The Clark Family

Missionaries to Kenya


Dear Friends,

Just wanted to send a note that we are back home in Lodwar. We are trying to resume use of our old e-mail address of Unfortunately, the day our e-mail service resumed we saw that 1204 e-mails had accumulated in our account and at 14.4 kbs we didn't even try to download them. Later that afternoon I was able to get to an internet cafe with satellite uplink, faster connection, but the multitechweb server had been struck by lightening in the meantime. So, when and if you get this e-mail you'll know the server is up and I will have gotten the thousand odd e-mails taken care of.

Our flight home was good, but the road from Eldoret to Lodwar, 240 mi, took us 10 hours to travel.

The Bible Institute classes went very well, we have two new students this year, one young man and one young lady. Ericka really enjoys teaching again. . The second year students have been making good grades on their tests. One of our graduates from two years ago, David Ekorit is now in Sudan helping missionary Julius Gitau. We hear he plans to return to Kenya in February.

The boys are glad to be home and Vance has started "baby school" or what we would call pre-school. The school building is mud with palm leaf roof, but the ladies teaching are nice and every day when we go to get Vance he seems very excited to have been at school with the other children.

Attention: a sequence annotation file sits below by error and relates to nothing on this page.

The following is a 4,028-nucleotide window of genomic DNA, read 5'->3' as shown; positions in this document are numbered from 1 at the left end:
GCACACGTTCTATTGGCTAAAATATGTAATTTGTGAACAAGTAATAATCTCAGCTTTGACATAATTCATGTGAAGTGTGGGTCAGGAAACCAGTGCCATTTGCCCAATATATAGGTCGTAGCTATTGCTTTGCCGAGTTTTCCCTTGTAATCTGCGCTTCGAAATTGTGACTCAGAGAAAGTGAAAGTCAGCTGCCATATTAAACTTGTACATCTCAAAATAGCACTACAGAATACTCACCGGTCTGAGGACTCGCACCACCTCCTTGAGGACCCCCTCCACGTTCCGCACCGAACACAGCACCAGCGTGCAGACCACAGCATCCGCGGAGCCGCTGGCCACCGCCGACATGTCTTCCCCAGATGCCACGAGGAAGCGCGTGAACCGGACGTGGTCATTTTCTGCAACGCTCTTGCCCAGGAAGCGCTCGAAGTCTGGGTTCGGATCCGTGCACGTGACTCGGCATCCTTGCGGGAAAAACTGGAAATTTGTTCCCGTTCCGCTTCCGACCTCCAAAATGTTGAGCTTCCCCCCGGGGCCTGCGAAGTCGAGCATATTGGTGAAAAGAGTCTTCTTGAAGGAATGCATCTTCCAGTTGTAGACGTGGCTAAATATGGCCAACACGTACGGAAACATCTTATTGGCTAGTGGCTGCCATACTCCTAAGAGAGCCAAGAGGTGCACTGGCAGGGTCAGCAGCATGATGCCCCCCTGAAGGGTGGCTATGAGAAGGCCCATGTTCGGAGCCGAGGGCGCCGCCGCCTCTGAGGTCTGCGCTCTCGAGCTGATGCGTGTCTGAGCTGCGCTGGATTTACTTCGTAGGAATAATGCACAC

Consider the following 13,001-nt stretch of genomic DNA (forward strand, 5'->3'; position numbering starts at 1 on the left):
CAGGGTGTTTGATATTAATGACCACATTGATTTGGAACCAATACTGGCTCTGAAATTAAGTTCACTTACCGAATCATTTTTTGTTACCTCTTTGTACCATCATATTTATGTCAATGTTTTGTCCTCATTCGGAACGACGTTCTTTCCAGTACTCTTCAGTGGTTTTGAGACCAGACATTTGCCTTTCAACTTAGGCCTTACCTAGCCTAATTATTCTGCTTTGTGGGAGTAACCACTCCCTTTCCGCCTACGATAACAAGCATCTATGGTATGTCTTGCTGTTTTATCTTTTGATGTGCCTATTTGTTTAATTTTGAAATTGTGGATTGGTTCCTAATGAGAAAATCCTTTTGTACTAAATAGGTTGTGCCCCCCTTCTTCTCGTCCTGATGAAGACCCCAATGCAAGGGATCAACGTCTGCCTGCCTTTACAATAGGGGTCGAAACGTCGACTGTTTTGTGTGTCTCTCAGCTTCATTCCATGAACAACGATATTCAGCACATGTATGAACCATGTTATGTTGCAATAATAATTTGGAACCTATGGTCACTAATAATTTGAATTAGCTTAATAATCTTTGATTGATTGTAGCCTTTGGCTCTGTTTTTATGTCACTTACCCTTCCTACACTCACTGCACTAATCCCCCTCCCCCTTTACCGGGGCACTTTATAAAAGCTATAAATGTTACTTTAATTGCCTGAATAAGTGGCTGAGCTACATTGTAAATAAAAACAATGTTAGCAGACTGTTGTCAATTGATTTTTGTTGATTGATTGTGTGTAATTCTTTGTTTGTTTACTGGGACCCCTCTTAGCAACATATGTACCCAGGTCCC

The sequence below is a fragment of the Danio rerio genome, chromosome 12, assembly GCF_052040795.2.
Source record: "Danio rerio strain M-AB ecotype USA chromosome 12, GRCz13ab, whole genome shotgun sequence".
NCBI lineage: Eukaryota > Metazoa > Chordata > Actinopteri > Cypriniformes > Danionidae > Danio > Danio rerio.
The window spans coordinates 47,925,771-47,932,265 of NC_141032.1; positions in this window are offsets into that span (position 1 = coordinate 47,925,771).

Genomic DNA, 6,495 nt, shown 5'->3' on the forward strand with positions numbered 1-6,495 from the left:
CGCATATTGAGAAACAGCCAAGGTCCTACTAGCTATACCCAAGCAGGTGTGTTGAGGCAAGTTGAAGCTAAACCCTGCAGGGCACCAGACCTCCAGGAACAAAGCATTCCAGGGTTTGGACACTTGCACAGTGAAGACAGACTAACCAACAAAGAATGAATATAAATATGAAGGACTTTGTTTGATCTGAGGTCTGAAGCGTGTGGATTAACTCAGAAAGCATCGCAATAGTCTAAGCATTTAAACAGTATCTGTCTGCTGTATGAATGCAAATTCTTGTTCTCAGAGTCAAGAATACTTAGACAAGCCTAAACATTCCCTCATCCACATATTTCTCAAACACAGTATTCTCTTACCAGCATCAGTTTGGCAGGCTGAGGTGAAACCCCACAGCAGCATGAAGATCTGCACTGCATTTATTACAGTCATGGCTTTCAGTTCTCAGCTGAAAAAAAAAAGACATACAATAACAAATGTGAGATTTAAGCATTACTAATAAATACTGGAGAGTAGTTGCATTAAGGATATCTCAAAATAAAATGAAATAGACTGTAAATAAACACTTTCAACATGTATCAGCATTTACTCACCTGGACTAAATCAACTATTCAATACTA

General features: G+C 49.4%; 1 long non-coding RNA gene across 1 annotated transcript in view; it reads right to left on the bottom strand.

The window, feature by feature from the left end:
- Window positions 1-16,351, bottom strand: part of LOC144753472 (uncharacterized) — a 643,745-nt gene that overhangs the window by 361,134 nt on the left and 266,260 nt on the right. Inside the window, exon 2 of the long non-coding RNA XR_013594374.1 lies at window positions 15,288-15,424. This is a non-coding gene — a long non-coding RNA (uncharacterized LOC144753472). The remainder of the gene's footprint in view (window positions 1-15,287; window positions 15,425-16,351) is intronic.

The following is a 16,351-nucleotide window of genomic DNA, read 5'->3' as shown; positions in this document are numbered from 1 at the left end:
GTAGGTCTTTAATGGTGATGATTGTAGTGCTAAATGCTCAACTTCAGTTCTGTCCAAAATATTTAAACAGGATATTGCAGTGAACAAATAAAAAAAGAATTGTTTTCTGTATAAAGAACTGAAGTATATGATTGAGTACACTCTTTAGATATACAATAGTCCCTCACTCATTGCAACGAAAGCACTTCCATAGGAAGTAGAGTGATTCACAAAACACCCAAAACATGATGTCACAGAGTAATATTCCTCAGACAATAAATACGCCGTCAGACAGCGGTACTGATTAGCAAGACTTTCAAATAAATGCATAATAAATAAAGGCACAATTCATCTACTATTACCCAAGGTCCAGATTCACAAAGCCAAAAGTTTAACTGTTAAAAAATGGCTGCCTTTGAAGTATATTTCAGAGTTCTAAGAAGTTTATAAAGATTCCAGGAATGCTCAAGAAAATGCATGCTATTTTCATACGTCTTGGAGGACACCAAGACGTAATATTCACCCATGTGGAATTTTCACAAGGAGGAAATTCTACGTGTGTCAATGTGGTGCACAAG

There has been rain around the district this week which is very unusual for Turkana this time of year, so if things continue as they appear now we will be having floods May through Sept. It rained on Sunday while I was preaching in the church, it was so heavy on the tin roof that I had to finish quickly. We then began to sing, but again the rain was so loud on the roof that the members in the back couldn't hear what song we were leading in the front. On the way home from church there was so much water in the road that in one mude hole the water was so deep it came up onto the hood of the truck.